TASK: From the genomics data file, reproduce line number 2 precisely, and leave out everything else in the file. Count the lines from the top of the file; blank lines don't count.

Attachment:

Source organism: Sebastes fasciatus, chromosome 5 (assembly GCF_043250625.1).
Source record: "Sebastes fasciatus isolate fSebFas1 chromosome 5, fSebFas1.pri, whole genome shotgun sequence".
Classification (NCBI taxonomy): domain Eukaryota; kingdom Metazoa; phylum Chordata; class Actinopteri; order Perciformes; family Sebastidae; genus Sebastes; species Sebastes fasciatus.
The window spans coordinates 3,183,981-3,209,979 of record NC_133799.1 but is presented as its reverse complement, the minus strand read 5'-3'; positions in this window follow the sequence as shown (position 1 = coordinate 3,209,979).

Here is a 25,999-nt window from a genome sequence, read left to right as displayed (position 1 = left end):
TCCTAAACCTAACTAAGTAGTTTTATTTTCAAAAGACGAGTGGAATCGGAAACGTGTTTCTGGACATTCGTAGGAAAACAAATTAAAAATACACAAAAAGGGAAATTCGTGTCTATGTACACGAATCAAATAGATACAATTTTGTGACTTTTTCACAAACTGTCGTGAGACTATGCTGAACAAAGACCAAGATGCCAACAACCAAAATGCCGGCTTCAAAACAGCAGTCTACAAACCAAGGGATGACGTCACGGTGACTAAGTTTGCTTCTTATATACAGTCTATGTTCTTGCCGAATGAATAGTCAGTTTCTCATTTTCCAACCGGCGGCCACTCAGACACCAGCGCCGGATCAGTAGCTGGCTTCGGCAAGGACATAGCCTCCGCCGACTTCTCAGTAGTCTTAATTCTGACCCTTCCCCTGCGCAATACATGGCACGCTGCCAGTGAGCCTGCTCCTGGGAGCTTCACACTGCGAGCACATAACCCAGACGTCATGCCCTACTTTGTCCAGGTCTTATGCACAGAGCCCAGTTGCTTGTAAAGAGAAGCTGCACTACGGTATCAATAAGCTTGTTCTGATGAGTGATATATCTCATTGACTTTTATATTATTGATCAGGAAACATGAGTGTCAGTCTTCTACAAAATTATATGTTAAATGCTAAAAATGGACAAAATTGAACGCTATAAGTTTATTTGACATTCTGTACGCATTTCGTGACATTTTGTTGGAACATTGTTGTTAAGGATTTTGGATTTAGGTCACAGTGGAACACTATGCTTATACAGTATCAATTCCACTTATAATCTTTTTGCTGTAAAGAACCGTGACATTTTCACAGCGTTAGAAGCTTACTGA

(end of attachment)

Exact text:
Source record: "Sebastes fasciatus isolate fSebFas1 chromosome 5, fSebFas1.pri, whole genome shotgun sequence".